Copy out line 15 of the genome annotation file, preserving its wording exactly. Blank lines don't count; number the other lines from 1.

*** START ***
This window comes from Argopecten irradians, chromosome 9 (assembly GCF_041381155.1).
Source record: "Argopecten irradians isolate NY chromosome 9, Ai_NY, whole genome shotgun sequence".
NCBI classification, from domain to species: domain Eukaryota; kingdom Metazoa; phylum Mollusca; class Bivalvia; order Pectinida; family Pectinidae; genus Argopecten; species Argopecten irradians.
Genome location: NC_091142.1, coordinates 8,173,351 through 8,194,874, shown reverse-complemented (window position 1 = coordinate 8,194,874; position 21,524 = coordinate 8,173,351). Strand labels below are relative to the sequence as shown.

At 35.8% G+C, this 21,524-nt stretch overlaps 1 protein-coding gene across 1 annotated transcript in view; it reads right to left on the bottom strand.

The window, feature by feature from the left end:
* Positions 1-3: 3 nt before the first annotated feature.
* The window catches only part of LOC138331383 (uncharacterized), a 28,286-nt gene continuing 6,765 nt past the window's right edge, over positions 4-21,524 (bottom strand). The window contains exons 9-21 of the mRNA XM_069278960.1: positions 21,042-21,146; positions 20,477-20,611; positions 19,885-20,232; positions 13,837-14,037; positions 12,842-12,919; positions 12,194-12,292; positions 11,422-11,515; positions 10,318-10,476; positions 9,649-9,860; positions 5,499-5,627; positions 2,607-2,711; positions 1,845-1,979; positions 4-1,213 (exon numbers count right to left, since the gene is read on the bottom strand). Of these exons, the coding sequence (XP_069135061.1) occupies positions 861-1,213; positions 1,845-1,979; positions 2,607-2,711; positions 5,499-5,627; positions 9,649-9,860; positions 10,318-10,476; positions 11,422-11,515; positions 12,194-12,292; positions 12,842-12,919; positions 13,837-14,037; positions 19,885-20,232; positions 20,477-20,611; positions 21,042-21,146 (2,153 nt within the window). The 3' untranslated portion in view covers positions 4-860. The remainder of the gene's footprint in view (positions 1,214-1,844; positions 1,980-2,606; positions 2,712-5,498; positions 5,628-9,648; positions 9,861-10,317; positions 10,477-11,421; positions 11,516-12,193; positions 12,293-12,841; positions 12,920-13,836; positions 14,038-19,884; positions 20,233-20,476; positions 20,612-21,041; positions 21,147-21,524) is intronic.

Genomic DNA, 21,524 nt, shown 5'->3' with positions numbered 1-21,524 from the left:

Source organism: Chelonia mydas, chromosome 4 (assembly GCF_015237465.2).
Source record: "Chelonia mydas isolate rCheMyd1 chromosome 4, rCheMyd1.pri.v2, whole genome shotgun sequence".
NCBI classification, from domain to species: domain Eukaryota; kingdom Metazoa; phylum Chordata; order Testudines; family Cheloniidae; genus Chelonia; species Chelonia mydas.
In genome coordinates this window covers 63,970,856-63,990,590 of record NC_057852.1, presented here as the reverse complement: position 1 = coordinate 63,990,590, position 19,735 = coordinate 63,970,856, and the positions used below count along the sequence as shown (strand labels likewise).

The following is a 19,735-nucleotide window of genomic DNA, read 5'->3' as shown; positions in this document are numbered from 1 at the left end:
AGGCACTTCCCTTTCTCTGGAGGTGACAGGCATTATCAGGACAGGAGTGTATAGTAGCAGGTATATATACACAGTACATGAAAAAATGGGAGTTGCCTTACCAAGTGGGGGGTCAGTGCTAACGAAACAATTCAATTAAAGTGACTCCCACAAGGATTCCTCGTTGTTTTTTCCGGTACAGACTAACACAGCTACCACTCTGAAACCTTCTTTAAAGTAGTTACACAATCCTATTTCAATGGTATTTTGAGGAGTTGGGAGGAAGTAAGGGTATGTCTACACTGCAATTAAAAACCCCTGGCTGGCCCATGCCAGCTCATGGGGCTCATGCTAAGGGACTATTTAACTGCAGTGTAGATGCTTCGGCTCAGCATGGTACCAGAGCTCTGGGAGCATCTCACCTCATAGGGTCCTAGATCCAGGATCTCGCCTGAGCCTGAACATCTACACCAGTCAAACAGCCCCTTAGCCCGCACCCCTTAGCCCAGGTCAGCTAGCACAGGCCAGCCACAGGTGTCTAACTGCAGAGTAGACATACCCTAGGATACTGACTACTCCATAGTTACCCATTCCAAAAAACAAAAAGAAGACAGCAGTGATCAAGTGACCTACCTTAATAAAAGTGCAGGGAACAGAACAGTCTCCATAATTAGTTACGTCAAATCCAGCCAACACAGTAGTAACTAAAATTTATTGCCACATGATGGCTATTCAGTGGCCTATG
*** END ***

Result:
AGGCACTTCCCTTTCTCTGGAGGTGACAGGCATTATCAGGACAGGAGTGTATAGTAGCAGGTATATATACACAGTACATGAAAAAATGGGAGTTGCCTTACCAAGTGGGGGGTCAGTGCTAACGAAACAATTCAATTAAAGTGACTCCCACAAGGATTCCTCGTTGTTTTTTCCGGTACAGACTAACACAGCTACCACTCTGAAACCTTCTTTAAAGTAGTTACACAATCCTATTTCAATGGTATTTTGAGGAGTTGGGAGGAAGTAAGGGTATGTCTACACTGCAATTAAAAACCCCTGGCTGGCCCATGCCAGCTCATGGGGCTCATGCTAAGGGACTATTTAACTGCAGTGTAGATGCTTCGGCTCAGCATGGTACCAGAGCTCTGGGAGCATCTCACCTCATAGGGTCCTAGATCCAGGATCTCGCCTGAGCCTGAACATCTACACCAGTCAAACAGCCCCTTAGCCCGCACCCCTTAGCCCAGGTCAGCTAGCACAGGCCAGCCACAGGTGTCTAACTGCAGAGTAGACATACCCTAGGATACTGACTACTCCATAGTTACCCATTCCAAAAAACAAAAAGAAGACAGCAGTGATCAAGTGACCTACCTTAATAAAAGTGCAGGGAACAGAACAGTCTCCATAATTAGTTACGTCAAATCCAGCCAACACAGTAGTAACTAAAATTTATTGCCACATGATGGCTATTCAGTGGCCTATG